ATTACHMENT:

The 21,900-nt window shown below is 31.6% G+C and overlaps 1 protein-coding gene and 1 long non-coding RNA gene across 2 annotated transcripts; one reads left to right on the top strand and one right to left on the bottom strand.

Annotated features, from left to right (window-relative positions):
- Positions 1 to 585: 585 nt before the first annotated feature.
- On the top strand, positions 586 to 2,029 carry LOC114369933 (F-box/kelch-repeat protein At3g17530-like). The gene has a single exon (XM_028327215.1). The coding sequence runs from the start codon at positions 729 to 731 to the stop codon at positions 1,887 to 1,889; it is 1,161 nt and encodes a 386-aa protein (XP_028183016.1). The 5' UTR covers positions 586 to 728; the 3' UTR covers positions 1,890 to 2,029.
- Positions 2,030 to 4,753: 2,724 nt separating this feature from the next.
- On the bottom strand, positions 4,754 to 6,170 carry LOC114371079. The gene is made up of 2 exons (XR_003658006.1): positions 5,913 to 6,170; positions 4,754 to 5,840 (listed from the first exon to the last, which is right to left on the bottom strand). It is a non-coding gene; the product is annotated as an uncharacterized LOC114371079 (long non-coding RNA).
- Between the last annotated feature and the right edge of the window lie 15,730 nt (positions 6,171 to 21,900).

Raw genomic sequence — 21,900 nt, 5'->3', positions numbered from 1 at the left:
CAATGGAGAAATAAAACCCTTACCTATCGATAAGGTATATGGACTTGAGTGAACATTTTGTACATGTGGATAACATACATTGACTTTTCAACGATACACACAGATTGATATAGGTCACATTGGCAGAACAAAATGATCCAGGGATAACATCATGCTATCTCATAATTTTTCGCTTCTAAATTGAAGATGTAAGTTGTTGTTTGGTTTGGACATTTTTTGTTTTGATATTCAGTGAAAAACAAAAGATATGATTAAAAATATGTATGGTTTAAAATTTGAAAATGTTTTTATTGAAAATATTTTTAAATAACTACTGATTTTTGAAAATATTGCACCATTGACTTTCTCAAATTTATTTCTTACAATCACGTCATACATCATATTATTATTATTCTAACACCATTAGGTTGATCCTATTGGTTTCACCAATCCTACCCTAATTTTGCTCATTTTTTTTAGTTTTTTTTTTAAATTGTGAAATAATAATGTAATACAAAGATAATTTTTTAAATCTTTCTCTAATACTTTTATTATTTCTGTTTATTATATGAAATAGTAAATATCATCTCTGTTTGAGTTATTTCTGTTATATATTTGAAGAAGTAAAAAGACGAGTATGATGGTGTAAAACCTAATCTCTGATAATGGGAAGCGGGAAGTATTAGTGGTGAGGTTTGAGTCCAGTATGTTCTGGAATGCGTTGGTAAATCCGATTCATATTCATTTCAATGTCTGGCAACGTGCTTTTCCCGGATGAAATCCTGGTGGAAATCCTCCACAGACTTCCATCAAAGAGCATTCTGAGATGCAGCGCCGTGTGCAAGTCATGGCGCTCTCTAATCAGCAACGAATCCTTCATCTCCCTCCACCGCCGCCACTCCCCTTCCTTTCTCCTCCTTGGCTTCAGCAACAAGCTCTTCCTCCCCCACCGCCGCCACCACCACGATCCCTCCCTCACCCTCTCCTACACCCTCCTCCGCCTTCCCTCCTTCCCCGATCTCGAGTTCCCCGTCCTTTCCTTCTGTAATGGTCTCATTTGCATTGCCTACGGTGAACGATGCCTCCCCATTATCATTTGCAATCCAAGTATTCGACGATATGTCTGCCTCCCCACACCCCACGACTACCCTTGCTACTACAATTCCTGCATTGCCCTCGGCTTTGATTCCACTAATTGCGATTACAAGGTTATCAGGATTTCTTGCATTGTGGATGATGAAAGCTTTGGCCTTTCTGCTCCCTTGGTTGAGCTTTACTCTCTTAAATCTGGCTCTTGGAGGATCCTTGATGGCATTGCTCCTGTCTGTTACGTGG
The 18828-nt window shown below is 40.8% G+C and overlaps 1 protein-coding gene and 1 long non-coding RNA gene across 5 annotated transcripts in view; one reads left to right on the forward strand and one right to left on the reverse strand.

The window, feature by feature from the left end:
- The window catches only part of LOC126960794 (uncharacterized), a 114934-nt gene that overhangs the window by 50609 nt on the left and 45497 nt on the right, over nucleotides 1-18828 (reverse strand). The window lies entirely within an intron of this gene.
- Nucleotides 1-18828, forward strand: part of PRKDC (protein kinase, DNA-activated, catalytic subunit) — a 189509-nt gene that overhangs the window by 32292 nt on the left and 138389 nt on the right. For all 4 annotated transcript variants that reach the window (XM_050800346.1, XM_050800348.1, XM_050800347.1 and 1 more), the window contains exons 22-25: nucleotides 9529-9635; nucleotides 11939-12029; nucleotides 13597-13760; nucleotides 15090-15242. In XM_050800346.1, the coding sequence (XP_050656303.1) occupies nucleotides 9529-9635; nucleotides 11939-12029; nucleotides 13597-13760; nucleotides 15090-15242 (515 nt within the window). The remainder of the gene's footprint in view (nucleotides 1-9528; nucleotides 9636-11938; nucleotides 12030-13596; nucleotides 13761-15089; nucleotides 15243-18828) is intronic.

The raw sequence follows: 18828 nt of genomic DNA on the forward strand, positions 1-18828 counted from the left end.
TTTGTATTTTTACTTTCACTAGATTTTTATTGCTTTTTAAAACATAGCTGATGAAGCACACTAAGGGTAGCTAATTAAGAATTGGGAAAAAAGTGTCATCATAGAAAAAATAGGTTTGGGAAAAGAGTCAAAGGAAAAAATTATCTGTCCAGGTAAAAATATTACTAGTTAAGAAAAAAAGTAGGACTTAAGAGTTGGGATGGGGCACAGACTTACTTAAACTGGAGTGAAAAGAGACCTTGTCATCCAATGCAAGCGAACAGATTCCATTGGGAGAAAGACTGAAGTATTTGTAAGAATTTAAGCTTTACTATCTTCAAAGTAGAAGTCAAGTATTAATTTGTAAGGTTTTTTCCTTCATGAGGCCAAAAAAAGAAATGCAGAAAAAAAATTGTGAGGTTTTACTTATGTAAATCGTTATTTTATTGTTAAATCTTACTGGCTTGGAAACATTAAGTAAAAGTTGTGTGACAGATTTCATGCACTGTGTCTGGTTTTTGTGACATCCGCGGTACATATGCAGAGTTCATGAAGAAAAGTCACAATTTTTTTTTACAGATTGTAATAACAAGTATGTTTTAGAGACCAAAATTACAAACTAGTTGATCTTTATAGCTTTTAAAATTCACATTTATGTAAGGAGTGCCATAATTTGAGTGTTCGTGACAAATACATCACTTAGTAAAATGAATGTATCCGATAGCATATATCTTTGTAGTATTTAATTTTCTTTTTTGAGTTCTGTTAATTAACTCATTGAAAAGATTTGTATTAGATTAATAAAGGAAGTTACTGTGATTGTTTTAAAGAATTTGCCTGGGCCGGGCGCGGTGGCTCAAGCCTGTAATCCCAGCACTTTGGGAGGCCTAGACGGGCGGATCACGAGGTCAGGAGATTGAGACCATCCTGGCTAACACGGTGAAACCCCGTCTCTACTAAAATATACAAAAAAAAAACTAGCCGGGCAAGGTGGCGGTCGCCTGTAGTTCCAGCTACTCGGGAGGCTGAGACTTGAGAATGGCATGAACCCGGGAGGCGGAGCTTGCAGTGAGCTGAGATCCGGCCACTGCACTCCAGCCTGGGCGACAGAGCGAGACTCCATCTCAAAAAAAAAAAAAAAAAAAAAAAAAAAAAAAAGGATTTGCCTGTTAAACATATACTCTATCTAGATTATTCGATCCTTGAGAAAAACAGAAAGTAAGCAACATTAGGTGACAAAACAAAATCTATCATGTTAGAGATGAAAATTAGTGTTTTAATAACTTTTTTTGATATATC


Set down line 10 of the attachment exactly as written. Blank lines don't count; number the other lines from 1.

The 18828-nt window shown below is 40.8% G+C and overlaps 1 protein-coding gene and 1 long non-coding RNA gene across 5 annotated transcripts in view; one reads left to right on the forward strand and one right to left on the reverse strand.